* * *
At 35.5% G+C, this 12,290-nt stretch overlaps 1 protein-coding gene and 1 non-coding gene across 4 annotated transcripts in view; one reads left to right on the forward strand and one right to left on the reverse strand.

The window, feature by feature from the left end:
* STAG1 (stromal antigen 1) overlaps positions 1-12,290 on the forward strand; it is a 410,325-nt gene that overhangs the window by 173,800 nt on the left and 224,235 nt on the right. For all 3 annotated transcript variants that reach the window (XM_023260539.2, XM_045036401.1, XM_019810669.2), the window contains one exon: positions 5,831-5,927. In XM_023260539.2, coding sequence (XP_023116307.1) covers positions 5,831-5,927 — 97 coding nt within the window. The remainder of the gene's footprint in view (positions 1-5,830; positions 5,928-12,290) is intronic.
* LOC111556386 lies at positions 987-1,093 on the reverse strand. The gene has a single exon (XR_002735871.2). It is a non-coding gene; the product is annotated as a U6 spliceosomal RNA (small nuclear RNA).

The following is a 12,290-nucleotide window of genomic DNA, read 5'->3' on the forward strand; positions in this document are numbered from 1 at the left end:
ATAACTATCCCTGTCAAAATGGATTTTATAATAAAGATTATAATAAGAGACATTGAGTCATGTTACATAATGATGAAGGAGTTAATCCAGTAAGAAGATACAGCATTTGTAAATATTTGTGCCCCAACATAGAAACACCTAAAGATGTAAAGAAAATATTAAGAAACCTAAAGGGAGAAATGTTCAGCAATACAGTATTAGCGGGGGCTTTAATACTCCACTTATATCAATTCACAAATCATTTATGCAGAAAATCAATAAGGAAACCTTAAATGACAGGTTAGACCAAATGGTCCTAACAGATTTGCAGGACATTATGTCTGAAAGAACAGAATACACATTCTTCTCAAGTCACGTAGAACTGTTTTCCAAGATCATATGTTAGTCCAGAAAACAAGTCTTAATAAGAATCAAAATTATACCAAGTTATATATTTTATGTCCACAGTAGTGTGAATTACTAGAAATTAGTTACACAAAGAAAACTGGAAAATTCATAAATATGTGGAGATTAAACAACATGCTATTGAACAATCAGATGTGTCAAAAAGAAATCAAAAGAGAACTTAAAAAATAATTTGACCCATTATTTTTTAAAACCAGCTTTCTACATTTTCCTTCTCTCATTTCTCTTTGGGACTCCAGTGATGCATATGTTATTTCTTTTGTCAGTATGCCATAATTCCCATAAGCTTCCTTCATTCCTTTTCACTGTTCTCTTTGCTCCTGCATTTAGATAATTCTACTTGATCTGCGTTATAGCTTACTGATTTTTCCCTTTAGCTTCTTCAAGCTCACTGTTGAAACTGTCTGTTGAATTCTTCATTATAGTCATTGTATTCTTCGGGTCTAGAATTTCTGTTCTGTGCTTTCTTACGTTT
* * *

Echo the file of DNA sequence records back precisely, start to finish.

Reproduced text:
At 35.5% G+C, this 12,290-nt stretch overlaps 1 protein-coding gene and 1 non-coding gene across 4 annotated transcripts in view; one reads left to right on the forward strand and one right to left on the reverse strand.

The window, feature by feature from the left end:
* STAG1 (stromal antigen 1) overlaps positions 1-12,290 on the forward strand; it is a 410,325-nt gene that overhangs the window by 173,800 nt on the left and 224,235 nt on the right. For all 3 annotated transcript variants that reach the window (XM_023260539.2, XM_045036401.1, XM_019810669.2), the window contains one exon: positions 5,831-5,927. In XM_023260539.2, coding sequence (XP_023116307.1) covers positions 5,831-5,927 — 97 coding nt within the window. The remainder of the gene's footprint in view (positions 1-5,830; positions 5,928-12,290) is intronic.
* LOC111556386 lies at positions 987-1,093 on the reverse strand. The gene has a single exon (XR_002735871.2). It is a non-coding gene; the product is annotated as a U6 spliceosomal RNA (small nuclear RNA).

The following is a 12,290-nucleotide window of genomic DNA, read 5'->3' on the forward strand; positions in this document are numbered from 1 at the left end:
ATAACTATCCCTGTCAAAATGGATTTTATAATAAAGATTATAATAAGAGACATTGAGTCATGTTACATAATGATGAAGGAGTTAATCCAGTAAGAAGATACAGCATTTGTAAATATTTGTGCCCCAACATAGAAACACCTAAAGATGTAAAGAAAATATTAAGAAACCTAAAGGGAGAAATGTTCAGCAATACAGTATTAGCGGGGGCTTTAATACTCCACTTATATCAATTCACAAATCATTTATGCAGAAAATCAATAAGGAAACCTTAAATGACAGGTTAGACCAAATGGTCCTAACAGATTTGCAGGACATTATGTCTGAAAGAACAGAATACACATTCTTCTCAAGTCACGTAGAACTGTTTTCCAAGATCATATGTTAGTCCAGAAAACAAGTCTTAATAAGAATCAAAATTATACCAAGTTATATATTTTATGTCCACAGTAGTGTGAATTACTAGAAATTAGTTACACAAAGAAAACTGGAAAATTCATAAATATGTGGAGATTAAACAACATGCTATTGAACAATCAGATGTGTCAAAAAGAAATCAAAAGAGAACTTAAAAAATAATTTGACCCATTATTTTTTAAAACCAGCTTTCTACATTTTCCTTCTCTCATTTCTCTTTGGGACTCCAGTGATGCATATGTTATTTCTTTTGTCAGTATGCCATAATTCCCATAAGCTTCCTTCATTCCTTTTCACTGTTCTCTTTGCTCCTGCATTTAGATAATTCTACTTGATCTGCGTTATAGCTTACTGATTTTTCCCTTTAGCTTCTTCAAGCTCACTGTTGAAACTGTCTGTTGAATTCTTCATTATAGTCATTGTATTCTTCGGGTCTAGAATTTCTGTTCTGTGCTTTCTTACGTTT